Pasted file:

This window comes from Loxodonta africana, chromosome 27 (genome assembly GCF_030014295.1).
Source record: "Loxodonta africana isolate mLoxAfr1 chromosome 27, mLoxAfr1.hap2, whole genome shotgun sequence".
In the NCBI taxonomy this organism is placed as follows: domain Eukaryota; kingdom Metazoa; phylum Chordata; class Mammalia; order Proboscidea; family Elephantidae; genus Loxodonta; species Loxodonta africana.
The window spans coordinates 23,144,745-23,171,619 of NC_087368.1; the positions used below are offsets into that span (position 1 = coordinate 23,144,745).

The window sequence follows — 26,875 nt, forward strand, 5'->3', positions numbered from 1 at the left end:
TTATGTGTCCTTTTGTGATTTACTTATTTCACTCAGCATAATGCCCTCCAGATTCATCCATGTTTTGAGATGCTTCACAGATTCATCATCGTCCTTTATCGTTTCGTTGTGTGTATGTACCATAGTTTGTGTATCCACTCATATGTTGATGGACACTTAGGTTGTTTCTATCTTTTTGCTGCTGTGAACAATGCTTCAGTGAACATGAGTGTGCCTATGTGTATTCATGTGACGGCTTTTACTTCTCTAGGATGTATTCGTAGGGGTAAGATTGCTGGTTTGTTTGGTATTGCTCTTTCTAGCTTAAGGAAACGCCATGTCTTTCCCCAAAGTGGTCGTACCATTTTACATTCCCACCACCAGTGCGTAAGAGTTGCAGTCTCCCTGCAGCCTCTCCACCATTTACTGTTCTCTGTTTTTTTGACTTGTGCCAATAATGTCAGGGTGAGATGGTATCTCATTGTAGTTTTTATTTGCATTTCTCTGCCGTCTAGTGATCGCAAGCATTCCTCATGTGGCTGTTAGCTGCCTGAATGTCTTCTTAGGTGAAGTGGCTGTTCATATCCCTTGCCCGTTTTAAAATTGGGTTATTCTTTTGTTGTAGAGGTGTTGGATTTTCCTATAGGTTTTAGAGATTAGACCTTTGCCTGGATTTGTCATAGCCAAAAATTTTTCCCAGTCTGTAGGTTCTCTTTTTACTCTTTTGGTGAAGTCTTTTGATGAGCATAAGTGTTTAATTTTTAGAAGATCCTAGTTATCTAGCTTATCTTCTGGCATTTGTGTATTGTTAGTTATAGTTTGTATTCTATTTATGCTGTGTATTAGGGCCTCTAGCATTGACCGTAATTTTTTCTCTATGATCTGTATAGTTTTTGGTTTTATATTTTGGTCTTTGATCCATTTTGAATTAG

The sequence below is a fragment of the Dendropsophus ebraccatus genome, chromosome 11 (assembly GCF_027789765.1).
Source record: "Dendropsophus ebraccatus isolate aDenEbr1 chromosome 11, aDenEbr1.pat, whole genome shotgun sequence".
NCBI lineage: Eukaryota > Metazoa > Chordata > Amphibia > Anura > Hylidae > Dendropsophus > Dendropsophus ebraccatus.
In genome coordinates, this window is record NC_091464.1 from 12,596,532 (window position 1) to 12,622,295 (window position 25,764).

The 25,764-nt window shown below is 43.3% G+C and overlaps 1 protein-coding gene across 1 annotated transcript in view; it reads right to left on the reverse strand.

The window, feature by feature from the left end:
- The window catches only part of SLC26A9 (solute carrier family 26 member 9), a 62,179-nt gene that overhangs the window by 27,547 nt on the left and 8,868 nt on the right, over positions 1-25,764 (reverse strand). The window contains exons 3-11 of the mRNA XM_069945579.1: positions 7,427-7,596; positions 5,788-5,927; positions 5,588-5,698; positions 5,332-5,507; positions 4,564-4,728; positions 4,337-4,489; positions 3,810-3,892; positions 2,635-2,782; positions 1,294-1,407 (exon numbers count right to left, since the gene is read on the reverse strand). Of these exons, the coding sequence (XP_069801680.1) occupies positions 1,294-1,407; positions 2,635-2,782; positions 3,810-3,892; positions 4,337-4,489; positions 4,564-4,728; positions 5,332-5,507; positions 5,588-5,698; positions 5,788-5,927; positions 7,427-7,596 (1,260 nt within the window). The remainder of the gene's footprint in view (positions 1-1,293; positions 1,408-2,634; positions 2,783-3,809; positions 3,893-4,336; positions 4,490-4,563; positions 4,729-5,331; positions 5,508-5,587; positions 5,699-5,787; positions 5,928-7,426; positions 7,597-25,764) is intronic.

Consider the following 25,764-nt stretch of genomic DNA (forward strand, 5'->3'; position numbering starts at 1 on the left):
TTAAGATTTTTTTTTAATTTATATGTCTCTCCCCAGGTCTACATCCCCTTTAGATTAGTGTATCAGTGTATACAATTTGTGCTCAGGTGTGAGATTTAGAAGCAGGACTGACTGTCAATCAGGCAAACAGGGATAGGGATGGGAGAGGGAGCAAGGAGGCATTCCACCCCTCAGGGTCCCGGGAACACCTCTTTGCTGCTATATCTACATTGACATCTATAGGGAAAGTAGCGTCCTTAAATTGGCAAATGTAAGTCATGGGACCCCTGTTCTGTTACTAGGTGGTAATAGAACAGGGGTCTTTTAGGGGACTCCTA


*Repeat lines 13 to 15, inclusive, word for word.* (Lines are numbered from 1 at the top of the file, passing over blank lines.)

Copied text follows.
- The window catches only part of SLC26A9 (solute carrier family 26 member 9), a 62,179-nt gene that overhangs the window by 27,547 nt on the left and 8,868 nt on the right, over positions 1-25,764 (reverse strand). The window contains exons 3-11 of the mRNA XM_069945579.1: positions 7,427-7,596; positions 5,788-5,927; positions 5,588-5,698; positions 5,332-5,507; positions 4,564-4,728; positions 4,337-4,489; positions 3,810-3,892; positions 2,635-2,782; positions 1,294-1,407 (exon numbers count right to left, since the gene is read on the reverse strand). Of these exons, the coding sequence (XP_069801680.1) occupies positions 1,294-1,407; positions 2,635-2,782; positions 3,810-3,892; positions 4,337-4,489; positions 4,564-4,728; positions 5,332-5,507; positions 5,588-5,698; positions 5,788-5,927; positions 7,427-7,596 (1,260 nt within the window). The remainder of the gene's footprint in view (positions 1-1,293; positions 1,408-2,634; positions 2,783-3,809; positions 3,893-4,336; positions 4,490-4,563; positions 4,729-5,331; positions 5,508-5,587; positions 5,699-5,787; positions 5,928-7,426; positions 7,597-25,764) is intronic.

Consider the following 25,764-nt stretch of genomic DNA (forward strand, 5'->3'; position numbering starts at 1 on the left):
TTAAGATTTTTTTTTAATTTATATGTCTCTCCCCAGGTCTACATCCCCTTTAGATTAGTGTATCAGTGTATACAATTTGTGCTCAGGTGTGAGATTTAGAAGCAGGACTGACTGTCAATCAGGCAAACAGGGATAGGGATGGGAGAGGGAGCAAGGAGGCATTCCACCCCTCAGGGTCCCGGGAACACCTCTTTGCTGCTATATCTACATTGACATCTATAGGGAAAGTAGCGTCCTTAAATTGGCAAATGTAAGTCATGGGACCCCTGTTCTGTTACTAGGTGGTAATAGAACAGGGGTCTTTTAGGGGACTCCTA